IMAGE DESIGN: As with screen printing, create a customized graphic using professional graphics software. The graphic must be separated by color, with each color – including the foil portion of the design – printed on its own clear positive film. Foil must be the top-most layer of the design, applied after all other ink has been applied and cured. SCREEN MAKING: Using a darkroom and photographic chemicals, make a stencil – known as a screen – made for each ink color and for the foil. For the foil screen, use a mesh with fine thread and high tension. ADHESIVE APPLICATION: Carefully position the foil screen in the screen printer. Using a squeegee with a hardness of about 75 shore, apply a 100-micron layer of viscous glue using two print and flood strokes. Angle the flood bar to ensure that the screen is well flooded and that the adhesive is pressed into the surface and not merely floating on top. Too little glue causes poor adhesion; too much will cause the glue to melt from under the foil, resulting in uneven edges. The printed glue should have a smooth, glass-like finish. Flash cure the glue as well as any underlying ink layers. You may also need to print a separation fluid to prevent the foil from adhering to inked areas other than the intended design. Dry time for regular plastisol is a minimum of 90 seconds at 165°C = 330°F. The polymerization of the ink that happens at 330°F after two seconds is usually enough, but we suggest using 90 seconds or more to be sure that the garment is heated up to the required temperature. Many ink suppliers use a temperature of 380°F to ensure that the plastisol is dry. However, that temperature may sometimes cause scorching or burning which could damage the print or fabric. You may print a grey layer of ink under a silver foil and a gold/yellow layer of ink under a golden foil, etc., or dye the glue grey or gold. Doing this means someone will not see that the foil is peeling or falling o ff of some pin spots after the first washes, and the image will look fresh for longer. FOIL APPLICATION: Set your heat transfer press to the foil and ink manufacturers’ recommended time, temperature and pressure. Make certain that the hot plate is clean, the rubber pad is in good condition, and that the press applies consistent pressure across the entire surface. Position the item in the heat transfer press, place the foil sheet over the adhesive-printed area and apply heat and pressure. Make several test prints to ensure that the foil is adhering smoothly and completely, and that your design has sharp, even edges. LONGEVITY AND CARE: Foil printing is one of the least permanent decorating processes, with a tendency to tarnish or flake after numerous washes. A quality printing job produces in a more durable result, and proper care can substantially increase the life of foil prints. Encourage your customers to turn foil printed items inside out before washing; launder using their washing machine’s delicate cycle or hand wash; hang to dry. Also let them know that they should never use an iron on a foil print.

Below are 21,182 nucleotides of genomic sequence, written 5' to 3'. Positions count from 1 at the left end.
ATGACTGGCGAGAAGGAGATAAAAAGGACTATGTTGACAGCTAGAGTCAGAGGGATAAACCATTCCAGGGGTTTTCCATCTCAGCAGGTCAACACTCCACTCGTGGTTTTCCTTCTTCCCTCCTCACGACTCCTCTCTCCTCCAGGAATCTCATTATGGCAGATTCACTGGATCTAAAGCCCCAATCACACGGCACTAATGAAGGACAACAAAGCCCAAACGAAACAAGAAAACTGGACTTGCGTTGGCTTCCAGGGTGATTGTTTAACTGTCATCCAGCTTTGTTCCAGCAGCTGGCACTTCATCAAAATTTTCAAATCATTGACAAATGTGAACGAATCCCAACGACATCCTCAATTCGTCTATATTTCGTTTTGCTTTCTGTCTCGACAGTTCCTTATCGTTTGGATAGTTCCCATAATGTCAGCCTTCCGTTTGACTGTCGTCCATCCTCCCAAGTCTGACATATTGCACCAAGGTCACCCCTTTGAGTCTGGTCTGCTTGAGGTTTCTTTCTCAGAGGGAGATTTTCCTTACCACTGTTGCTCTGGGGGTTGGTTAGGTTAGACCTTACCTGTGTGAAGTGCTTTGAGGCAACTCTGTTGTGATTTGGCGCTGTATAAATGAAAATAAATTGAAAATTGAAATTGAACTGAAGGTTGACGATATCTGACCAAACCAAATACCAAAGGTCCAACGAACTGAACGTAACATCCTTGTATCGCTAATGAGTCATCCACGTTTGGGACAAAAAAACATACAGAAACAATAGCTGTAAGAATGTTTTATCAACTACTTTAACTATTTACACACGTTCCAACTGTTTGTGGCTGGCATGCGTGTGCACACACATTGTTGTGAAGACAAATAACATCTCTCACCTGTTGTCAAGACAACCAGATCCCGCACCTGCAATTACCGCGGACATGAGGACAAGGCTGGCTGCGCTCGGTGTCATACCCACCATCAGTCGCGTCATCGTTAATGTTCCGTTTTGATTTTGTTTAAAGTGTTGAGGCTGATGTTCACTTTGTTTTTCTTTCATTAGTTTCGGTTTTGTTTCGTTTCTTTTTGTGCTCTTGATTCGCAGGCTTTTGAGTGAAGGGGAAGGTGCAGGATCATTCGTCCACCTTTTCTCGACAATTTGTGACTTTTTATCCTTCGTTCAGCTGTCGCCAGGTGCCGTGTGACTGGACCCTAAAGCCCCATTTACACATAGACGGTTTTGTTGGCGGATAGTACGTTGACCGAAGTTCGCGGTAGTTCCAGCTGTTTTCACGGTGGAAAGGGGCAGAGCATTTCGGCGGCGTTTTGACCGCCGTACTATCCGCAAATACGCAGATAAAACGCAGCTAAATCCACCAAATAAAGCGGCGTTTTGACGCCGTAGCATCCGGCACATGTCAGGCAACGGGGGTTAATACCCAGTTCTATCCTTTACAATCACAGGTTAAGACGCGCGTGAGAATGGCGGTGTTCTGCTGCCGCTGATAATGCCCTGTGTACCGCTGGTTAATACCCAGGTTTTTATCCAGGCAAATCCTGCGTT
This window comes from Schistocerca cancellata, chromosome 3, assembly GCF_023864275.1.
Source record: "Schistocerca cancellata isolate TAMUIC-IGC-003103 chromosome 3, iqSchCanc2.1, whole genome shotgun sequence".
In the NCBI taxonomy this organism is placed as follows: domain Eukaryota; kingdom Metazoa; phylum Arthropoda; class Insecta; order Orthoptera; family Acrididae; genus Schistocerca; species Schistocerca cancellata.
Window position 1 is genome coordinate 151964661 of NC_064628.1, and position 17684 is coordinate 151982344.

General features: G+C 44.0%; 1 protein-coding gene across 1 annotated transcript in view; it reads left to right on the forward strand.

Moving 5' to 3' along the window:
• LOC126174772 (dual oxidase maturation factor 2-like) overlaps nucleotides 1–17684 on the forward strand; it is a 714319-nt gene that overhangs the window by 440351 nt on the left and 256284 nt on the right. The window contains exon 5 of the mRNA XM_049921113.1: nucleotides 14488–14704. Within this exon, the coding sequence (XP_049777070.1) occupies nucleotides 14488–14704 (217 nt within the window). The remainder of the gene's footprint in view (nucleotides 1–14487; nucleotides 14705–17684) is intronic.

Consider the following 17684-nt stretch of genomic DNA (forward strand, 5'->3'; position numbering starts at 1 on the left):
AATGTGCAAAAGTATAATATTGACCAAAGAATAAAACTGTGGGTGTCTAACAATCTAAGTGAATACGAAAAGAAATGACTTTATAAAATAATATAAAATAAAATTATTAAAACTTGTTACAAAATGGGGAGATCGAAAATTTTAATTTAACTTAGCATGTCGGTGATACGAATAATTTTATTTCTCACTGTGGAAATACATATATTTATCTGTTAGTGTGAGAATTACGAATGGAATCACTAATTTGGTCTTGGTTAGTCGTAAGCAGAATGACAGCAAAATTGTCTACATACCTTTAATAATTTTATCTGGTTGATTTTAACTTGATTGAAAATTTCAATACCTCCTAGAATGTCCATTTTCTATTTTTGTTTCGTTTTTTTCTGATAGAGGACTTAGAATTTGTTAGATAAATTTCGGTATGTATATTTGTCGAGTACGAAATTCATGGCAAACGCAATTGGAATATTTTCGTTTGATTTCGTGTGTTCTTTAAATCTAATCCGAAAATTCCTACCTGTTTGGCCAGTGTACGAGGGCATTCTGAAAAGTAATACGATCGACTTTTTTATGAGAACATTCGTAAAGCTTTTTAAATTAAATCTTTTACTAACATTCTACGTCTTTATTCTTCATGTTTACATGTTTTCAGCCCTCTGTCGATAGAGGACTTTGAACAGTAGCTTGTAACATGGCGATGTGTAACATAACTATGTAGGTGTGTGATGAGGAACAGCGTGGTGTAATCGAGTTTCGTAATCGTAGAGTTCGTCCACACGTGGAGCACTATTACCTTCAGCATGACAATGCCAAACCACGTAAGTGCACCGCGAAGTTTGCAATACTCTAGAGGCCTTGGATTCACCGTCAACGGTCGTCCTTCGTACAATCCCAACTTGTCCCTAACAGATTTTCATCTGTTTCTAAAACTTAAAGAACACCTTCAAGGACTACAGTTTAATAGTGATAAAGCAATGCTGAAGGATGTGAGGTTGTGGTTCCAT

Heat Transfer glitter and rhinestones
Adding special e ff ects such as glitter and rhinestones lets you create dazzling designs that grab attention for your customers – and your business. You can achieve this form of head-turning decoration using heat transfer, which is ideal for quick turn-around times and small quantities, including one-o ff items.
HEAT TRANSFER PROCESS